Arthritis & Joint Pain2023-03-30T13:53:46-04:00
Foot Related Conditions

Arthritis & Joint Pain

While there are many types of arthritis, the two most common forms affecting the feet are Osteoarthritis and Rheumatoid Arthritis. Osteoarthritis is the primary form of arthritis and is known as the “wear and tear” disorder. It can affect any joint. The big toe is especially susceptible due to the tremendous pressure placed upon it while walking or running. Osteoarthritis causes the cartilage to erode, which then causes the bone ends to fuse, resulting in stiffness and aching of the joints. Osteoarthritis can also follow a fracture or a bad sprain to the foot.

Rheumatoid Arthritis is a systemic disease, which affects the whole body, including all the joints and muscles in the foot. It affects women more than men and can be inherited. The insides of the joints become swollen and stiff and cause a gradual collapse of the arch; the toes become contracted and pull back. Bunions are a common deformity resulting from rheumatoid arthritis.


acute or chronic inflammation of a joint, often accompanied by pain and structural changes and having diverse causes, such as infection, crystal deposition, or injury.

Rheumatoid Arthritis
  • Painful, swollen joints.
  • Soles of the feet may feel tender. Patients often refer to this sensation as “walking on pebbles.”
  • Corns, calluses and ulcers may develop under the soles of the feet as a result of pressure.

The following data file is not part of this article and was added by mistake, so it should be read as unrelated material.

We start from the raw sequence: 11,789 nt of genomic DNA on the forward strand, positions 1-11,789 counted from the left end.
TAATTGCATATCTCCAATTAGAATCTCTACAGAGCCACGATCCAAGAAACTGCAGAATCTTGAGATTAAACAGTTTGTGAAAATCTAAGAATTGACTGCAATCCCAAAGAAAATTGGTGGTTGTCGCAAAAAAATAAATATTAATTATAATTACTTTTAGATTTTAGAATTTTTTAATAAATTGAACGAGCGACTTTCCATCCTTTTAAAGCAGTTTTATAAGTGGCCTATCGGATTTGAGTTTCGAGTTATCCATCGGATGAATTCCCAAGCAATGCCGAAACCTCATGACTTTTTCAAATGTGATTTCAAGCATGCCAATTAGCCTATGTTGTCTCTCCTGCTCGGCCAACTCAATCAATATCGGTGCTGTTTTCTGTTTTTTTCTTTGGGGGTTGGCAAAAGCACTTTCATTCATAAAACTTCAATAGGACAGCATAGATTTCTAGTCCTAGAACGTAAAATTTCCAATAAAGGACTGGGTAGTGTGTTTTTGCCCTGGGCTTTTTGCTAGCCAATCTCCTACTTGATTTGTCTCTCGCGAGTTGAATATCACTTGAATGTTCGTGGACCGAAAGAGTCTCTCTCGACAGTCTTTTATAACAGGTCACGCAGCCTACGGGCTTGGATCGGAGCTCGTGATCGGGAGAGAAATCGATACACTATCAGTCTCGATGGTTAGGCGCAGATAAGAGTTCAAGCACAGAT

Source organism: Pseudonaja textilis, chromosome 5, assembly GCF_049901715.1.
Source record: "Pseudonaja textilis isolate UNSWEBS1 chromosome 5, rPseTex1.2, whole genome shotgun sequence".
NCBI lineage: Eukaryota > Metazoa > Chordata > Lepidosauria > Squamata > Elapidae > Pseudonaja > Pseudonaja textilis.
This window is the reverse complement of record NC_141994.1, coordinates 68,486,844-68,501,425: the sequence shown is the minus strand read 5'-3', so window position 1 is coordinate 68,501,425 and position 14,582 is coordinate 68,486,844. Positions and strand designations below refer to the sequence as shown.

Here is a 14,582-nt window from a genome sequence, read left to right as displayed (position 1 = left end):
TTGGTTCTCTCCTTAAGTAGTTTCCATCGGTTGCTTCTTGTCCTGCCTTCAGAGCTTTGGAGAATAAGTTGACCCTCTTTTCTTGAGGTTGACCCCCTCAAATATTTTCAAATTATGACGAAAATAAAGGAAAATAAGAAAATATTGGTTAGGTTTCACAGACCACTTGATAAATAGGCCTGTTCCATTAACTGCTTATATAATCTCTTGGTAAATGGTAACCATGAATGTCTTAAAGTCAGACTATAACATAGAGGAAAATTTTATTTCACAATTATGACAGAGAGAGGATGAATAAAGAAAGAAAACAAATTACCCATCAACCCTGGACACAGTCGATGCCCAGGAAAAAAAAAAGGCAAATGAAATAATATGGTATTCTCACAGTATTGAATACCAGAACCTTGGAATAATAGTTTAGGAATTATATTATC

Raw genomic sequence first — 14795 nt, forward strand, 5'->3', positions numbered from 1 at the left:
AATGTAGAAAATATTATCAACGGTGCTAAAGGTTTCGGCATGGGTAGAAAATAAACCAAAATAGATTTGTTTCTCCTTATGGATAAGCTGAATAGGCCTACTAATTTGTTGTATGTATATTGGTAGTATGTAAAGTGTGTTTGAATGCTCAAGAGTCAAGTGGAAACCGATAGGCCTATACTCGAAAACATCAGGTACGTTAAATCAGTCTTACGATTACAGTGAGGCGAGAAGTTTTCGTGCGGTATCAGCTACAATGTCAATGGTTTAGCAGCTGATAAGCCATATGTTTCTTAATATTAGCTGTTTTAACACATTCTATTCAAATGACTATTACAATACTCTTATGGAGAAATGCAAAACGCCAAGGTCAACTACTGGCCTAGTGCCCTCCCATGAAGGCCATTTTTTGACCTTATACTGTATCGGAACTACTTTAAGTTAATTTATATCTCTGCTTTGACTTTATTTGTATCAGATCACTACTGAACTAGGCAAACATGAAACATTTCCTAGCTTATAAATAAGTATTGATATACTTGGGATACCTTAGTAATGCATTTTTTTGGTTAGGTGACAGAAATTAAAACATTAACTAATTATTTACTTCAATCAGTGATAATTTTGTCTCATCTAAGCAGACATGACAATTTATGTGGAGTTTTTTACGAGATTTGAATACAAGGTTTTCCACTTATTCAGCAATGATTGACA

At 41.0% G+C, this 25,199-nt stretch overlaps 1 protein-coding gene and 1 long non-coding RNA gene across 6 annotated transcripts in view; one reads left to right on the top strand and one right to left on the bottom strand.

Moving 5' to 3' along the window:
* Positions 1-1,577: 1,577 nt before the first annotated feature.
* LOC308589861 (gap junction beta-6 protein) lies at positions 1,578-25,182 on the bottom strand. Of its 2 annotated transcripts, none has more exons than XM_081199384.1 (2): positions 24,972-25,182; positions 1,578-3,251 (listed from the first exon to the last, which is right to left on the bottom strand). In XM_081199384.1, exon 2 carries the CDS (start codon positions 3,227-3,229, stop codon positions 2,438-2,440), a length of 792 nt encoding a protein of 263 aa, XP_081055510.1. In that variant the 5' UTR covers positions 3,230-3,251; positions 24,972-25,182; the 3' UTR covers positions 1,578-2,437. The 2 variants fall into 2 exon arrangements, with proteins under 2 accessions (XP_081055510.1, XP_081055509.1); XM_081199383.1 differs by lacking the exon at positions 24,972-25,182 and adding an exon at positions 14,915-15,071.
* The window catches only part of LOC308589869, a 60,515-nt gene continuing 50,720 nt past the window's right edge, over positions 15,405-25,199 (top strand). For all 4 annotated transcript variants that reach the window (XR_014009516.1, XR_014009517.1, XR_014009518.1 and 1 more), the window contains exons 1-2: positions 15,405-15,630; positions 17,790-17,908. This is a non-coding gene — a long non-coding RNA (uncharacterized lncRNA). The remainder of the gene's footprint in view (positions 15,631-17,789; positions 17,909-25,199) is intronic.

• The stiffness and inflammation are worse in the morning and after periods of inactivity.
  • Stiffness and pain in a particular joint.
Rheumatoid Arthritis
  • Stiffness and pain in a particular joint.
  • Wear and tear disorder due to repetitive use of a particular joint or after trauma to a joint.
  • Weak cartilage and bone structure is also a contributing factor.
Foot Conditions
Rheumatoid Arthritis
  • Bunions are common amongst rheumatoid arthritic patients.
  • Corns, calluses, thick nails and ulcers can occur due to bunions and other deformities.
  • Hallux rigidus may occur; this is a condition where the big toe becomes very stiff and painful to move.
  • Corns, calluses and ulcers can occur due to osteoarthritis affecting any bone in the foot.
  • If the ankle joint is affected, then a patient may suffer from both foot and postural pain.
What the Chiropodist Will Do

In both forms of arthritis, the treatment applied by the chiropodist will be very similar.

  • Treat corns, calluses, thick nails and ulcers, which may involve paring down the callus and corns and applying redistributing padding.
  • The prescription of orthopedic footwear.
  • Orthosis (insoles – also known as Orthotics) to redistribute pressure away from the affected region. Read what the Arthritis Foundation thinks of custom-made orthotics for arthritis.
  • Close communication with other specialists such as; physiotherapists, rheumatologists and specialist nurses.
  • In a rheumatoid arthritic patient, close communication between the chiropodist and the family MD may be necessary. The family MD may prescribe the appropriate anti-inflammatory drugs. It is also essential to consider that rheumatoid arthritis is an autoimmune disease. It can affect other parts of the body and may slow down healing response times.
What You Should Not Do
  • Ignore the pain.
  • Treat any foot complaints yourself with a razor or other sharp instruments.
What You Should Do
  • Wear appropriate footwear, which is deep enough to accommodate your feet. Please refer to our Therapeutic Footwear section.
  • Have your foot complaints treated by a chiropodist regularly.
  • If a joint is swollen, then the use of ice packs and anti-inflammatory creams may be of some benefit.

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